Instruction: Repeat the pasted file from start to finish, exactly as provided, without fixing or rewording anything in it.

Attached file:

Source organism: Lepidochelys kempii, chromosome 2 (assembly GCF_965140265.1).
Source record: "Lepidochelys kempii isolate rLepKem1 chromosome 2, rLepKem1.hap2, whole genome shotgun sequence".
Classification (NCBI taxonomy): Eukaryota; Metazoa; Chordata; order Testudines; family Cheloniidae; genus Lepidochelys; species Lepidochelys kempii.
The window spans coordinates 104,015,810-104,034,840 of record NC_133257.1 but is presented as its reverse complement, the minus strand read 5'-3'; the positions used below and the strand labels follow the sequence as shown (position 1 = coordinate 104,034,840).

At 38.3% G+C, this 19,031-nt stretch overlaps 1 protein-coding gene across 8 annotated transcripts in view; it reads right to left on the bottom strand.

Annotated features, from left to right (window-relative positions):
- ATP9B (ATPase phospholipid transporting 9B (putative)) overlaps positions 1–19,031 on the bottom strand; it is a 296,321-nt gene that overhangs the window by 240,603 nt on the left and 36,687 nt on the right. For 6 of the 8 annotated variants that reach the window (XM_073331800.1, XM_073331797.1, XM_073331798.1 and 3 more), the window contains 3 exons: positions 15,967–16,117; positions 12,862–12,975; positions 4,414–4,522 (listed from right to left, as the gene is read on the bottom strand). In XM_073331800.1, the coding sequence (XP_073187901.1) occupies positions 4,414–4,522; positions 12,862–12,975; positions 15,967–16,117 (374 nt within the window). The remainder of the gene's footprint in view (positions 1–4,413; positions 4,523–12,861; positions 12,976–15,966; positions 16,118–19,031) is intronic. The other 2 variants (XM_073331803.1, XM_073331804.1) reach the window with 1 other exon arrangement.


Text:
Source organism: Lepidochelys kempii, chromosome 2 (assembly GCF_965140265.1).
Source record: "Lepidochelys kempii isolate rLepKem1 chromosome 2, rLepKem1.hap2, whole genome shotgun sequence".
Classification (NCBI taxonomy): Eukaryota; Metazoa; Chordata; order Testudines; family Cheloniidae; genus Lepidochelys; species Lepidochelys kempii.
The window spans coordinates 104,015,810-104,034,840 of record NC_133257.1 but is presented as its reverse complement, the minus strand read 5'-3'; the positions used below and the strand labels follow the sequence as shown (position 1 = coordinate 104,034,840).

At 38.3% G+C, this 19,031-nt stretch overlaps 1 protein-coding gene across 8 annotated transcripts in view; it reads right to left on the bottom strand.

Annotated features, from left to right (window-relative positions):
- ATP9B (ATPase phospholipid transporting 9B (putative)) overlaps positions 1–19,031 on the bottom strand; it is a 296,321-nt gene that overhangs the window by 240,603 nt on the left and 36,687 nt on the right. For 6 of the 8 annotated variants that reach the window (XM_073331800.1, XM_073331797.1, XM_073331798.1 and 3 more), the window contains 3 exons: positions 15,967–16,117; positions 12,862–12,975; positions 4,414–4,522 (listed from right to left, as the gene is read on the bottom strand). In XM_073331800.1, the coding sequence (XP_073187901.1) occupies positions 4,414–4,522; positions 12,862–12,975; positions 15,967–16,117 (374 nt within the window). The remainder of the gene's footprint in view (positions 1–4,413; positions 4,523–12,861; positions 12,976–15,966; positions 16,118–19,031) is intronic. The other 2 variants (XM_073331803.1, XM_073331804.1) reach the window with 1 other exon arrangement.